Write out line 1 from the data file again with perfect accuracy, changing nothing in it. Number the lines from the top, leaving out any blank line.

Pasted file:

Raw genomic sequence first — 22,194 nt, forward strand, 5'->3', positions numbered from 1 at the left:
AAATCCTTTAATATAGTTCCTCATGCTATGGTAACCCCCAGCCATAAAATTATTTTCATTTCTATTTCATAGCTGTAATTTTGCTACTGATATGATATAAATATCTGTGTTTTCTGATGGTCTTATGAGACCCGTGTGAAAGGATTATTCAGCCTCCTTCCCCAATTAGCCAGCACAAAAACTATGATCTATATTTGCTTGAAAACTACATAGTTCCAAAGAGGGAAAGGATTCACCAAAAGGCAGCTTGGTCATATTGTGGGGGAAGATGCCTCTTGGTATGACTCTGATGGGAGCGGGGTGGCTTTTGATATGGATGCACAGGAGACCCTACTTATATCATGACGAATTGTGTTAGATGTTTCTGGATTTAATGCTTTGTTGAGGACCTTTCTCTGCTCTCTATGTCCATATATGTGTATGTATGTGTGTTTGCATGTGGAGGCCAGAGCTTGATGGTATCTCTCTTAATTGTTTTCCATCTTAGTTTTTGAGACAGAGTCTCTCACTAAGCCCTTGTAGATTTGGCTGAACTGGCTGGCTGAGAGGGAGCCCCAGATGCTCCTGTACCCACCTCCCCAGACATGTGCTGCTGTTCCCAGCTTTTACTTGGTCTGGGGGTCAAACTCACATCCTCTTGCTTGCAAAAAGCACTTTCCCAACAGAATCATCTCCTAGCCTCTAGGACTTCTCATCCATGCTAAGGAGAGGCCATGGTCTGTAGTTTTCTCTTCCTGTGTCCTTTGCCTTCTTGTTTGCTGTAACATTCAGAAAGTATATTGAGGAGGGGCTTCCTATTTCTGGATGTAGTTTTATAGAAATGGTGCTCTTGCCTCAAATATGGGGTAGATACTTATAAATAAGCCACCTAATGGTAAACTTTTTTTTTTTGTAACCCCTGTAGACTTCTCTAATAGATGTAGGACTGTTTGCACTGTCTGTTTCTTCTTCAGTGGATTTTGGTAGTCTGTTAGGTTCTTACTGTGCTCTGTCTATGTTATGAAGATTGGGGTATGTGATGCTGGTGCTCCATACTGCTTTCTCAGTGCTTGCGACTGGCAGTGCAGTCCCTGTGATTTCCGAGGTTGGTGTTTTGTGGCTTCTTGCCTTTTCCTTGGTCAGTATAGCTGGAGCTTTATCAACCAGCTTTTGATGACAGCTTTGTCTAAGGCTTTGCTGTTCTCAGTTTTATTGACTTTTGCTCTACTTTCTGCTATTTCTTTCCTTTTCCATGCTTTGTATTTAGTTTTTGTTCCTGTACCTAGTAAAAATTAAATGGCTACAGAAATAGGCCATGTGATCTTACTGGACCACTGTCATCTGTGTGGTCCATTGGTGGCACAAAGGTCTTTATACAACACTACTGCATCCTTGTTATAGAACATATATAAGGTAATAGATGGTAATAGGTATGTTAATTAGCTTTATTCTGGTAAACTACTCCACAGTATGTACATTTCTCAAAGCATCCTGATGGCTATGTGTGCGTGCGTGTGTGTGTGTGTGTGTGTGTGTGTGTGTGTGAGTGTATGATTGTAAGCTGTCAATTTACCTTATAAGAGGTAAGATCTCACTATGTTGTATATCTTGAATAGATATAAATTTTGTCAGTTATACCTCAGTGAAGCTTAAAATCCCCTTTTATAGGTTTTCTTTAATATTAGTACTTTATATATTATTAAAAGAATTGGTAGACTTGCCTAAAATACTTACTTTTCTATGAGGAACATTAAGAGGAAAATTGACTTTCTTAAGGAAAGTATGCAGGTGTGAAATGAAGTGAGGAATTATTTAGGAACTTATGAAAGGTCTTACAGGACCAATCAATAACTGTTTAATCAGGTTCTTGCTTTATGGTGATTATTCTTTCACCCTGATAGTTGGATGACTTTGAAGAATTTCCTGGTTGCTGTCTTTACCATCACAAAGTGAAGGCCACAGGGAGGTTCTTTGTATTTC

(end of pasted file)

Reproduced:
Raw genomic sequence first — 22,194 nt, forward strand, 5'->3', positions numbered from 1 at the left: